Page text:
Have your cake and eat it too: Male sand gobies show more parental care in the presence of female partners

Christophe Pampoulie, Kai Lindström*, Colette M. St. Mary

*Corresponding author for this work

Research output: Contribution to journalArticleScientificpeer-review

70 Citations (Scopus)


Traditionally, male parental effort and mate attraction effort are expected to be in conflict as they compete for the same resource budget. However, the quality of care provided by the male may be of a direct benefit to females and may provide an important mate choice cue. In a laboratory experiment, we examined how males modified their parental behavior with respect to mating opportunity by allowing male sand gobies to mate with a single female either in a big or small nest (a constraint on future mating potential). We then exposed half of these males to the visual stimulus from additional females and recorded male egg fanning and nest building (two components of care), courtship behavior, and reproductive success through out the brood cycle. We found that males fanned longer and more frequently and did more nest construction in the presence of females and in big nests. Males guarding large nests courted females more than did males guarding small nests. All males consumed eggs during the brood cycle, but complete clutch cannibalism was most frequent when males were guarding small nests in the absence of females. The pattern of filial cannibalism that we observed suggests that males prematurely terminated care when their reproductive potential was low, that is, when there was little nest space for additional mating and no mates present. We found no support for a trade-off between mate attraction and parental care. Indeed, taken together our results suggest that males may use parental care as a courtship strategy and that males who invest in mate attraction also have higher parental effort.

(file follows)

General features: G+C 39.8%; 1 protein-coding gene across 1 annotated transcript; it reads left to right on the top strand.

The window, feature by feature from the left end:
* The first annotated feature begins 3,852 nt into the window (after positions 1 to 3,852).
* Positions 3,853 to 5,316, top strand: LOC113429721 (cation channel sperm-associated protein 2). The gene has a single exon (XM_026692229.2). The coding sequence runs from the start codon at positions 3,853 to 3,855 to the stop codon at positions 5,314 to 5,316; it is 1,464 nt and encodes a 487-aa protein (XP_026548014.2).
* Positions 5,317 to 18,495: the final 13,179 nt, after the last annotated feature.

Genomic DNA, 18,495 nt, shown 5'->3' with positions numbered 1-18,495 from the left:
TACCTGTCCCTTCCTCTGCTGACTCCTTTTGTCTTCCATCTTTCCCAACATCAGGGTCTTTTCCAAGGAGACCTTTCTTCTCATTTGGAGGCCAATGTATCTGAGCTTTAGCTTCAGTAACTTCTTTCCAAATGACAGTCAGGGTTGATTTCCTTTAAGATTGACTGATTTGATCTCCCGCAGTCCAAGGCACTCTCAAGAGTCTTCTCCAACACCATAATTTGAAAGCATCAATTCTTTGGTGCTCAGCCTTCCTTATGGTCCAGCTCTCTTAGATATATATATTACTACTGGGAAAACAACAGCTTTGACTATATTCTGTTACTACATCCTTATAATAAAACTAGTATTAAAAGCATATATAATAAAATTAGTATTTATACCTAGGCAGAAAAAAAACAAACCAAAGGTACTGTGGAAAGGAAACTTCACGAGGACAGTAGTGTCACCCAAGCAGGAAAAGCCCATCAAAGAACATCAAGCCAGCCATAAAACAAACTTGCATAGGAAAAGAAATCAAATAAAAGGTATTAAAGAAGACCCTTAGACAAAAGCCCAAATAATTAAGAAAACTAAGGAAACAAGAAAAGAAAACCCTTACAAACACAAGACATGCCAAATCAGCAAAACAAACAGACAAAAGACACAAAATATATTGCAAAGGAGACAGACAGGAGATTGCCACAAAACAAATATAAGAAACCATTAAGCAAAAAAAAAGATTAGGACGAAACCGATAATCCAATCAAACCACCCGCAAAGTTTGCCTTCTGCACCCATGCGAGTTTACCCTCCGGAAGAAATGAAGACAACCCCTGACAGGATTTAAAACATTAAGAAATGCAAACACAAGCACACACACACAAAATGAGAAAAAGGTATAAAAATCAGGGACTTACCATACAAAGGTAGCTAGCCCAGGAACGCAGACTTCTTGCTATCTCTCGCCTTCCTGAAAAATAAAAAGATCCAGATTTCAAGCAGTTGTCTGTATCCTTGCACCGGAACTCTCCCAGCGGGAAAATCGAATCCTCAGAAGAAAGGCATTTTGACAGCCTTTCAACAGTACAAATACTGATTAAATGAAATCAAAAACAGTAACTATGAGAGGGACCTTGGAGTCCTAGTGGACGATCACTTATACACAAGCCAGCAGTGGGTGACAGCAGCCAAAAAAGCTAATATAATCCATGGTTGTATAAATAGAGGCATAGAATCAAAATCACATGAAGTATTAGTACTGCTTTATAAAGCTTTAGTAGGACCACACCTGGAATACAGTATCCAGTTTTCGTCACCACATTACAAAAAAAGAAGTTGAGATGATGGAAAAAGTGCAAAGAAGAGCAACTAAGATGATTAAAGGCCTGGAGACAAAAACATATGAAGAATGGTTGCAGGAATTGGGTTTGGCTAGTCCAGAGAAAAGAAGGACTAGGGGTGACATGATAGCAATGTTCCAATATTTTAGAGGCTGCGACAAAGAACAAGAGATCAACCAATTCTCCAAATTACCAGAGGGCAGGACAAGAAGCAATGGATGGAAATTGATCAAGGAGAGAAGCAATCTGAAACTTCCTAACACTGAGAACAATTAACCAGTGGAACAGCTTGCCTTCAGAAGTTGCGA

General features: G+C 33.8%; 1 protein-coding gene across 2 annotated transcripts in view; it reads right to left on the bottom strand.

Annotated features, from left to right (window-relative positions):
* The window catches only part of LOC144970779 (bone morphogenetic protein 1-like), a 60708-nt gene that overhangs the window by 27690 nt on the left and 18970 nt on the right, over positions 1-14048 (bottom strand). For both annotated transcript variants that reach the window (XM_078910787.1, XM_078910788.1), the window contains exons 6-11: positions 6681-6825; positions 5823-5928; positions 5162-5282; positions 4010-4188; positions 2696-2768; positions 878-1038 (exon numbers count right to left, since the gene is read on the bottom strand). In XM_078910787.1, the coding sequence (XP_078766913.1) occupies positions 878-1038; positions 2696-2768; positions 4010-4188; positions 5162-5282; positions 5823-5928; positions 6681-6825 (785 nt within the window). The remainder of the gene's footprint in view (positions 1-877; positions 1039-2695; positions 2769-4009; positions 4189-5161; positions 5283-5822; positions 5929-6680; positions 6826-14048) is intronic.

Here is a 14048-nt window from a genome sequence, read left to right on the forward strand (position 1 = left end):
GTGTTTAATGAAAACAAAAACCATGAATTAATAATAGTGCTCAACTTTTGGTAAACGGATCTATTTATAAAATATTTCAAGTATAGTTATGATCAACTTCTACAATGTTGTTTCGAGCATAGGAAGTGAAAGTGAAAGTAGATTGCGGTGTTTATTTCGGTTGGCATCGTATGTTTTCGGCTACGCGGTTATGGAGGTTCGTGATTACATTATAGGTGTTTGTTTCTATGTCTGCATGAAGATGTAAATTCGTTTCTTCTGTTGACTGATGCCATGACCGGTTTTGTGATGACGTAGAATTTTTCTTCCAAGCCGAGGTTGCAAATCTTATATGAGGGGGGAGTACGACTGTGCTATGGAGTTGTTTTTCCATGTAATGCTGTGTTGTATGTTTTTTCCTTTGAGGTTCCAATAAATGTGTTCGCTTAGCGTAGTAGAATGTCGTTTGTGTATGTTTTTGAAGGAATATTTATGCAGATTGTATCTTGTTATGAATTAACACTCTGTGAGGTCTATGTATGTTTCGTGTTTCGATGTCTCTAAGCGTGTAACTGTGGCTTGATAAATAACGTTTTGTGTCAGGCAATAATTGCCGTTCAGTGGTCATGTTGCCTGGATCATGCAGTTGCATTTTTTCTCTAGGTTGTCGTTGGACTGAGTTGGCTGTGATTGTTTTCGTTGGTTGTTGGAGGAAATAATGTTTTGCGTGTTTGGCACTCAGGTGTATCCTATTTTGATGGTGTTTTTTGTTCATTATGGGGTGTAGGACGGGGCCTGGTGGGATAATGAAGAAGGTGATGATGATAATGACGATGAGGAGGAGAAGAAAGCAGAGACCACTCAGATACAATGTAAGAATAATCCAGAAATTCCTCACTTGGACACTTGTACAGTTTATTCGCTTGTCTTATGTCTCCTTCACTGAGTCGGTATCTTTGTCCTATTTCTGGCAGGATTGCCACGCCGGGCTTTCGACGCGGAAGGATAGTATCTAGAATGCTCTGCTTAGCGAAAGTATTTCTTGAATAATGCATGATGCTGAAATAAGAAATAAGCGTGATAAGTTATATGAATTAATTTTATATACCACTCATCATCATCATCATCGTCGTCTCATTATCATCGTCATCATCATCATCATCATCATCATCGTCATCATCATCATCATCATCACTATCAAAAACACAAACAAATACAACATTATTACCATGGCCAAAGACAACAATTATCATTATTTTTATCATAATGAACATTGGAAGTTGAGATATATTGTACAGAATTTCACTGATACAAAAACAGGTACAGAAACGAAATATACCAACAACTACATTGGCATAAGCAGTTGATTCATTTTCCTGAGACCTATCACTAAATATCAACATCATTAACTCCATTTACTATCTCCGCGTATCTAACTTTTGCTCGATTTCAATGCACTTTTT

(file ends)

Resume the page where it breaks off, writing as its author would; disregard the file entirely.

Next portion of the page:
Original languageEnglish
Pages (from-to)199-204
Number of pages6
JournalBehavioral Ecology
Issue number2
Publication statusPublished - Mar 2004
Externally publishedYes
MoE publication typeA1 Journal article-refereed


  • Courtship
  • Filial cannibalism
  • Males
  • Mate attraction
  • Parental behavior
  • Sand gobies


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